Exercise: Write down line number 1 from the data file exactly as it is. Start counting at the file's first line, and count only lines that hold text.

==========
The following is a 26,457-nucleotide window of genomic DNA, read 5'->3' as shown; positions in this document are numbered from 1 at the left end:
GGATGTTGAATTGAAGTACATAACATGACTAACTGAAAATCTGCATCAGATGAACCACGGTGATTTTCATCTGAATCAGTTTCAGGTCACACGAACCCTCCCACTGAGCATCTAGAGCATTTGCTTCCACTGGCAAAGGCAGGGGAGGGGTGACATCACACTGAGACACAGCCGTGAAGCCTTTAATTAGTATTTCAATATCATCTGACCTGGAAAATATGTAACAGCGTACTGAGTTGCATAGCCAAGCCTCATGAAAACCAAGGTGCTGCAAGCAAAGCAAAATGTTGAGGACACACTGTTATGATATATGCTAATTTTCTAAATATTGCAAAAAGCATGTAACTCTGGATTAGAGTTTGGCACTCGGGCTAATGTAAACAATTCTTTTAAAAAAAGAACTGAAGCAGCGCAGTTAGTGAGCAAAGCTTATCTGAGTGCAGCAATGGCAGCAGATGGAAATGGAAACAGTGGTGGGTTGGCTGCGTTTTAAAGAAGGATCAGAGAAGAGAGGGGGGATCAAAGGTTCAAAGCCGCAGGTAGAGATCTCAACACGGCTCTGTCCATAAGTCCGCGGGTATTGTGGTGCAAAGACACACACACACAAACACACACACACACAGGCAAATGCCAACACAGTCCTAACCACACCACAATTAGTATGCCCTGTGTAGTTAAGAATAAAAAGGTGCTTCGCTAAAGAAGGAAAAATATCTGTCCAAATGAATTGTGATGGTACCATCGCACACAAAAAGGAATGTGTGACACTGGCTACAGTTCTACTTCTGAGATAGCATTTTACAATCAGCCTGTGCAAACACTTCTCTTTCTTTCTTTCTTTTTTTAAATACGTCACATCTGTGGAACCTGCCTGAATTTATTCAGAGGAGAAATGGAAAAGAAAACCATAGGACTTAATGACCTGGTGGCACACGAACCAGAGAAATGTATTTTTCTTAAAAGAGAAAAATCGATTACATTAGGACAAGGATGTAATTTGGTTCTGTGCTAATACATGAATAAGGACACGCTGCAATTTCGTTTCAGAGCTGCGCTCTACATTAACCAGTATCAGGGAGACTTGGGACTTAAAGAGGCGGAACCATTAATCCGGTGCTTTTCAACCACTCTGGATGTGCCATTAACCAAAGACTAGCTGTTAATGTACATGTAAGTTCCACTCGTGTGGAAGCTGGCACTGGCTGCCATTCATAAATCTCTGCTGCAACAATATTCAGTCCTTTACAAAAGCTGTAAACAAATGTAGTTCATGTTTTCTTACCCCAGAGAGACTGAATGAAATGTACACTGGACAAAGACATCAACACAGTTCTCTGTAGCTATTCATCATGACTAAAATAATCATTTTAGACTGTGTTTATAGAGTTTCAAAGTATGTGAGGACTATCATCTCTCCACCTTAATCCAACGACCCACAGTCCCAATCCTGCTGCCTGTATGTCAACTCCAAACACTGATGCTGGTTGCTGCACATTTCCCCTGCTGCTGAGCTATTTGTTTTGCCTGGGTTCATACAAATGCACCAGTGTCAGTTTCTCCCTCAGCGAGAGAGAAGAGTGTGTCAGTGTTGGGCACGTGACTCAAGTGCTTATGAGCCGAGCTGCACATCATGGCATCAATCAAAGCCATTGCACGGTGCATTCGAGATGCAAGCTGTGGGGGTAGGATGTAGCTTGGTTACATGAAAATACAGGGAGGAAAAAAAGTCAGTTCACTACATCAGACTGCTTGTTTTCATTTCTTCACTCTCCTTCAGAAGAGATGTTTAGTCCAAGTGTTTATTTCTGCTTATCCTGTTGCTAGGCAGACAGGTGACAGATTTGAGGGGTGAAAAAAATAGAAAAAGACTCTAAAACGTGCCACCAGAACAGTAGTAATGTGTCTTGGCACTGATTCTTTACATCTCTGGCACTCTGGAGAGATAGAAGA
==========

The following is a 26,457-nucleotide window of genomic DNA, read 5'->3' as shown; positions in this document are numbered from 1 at the left end: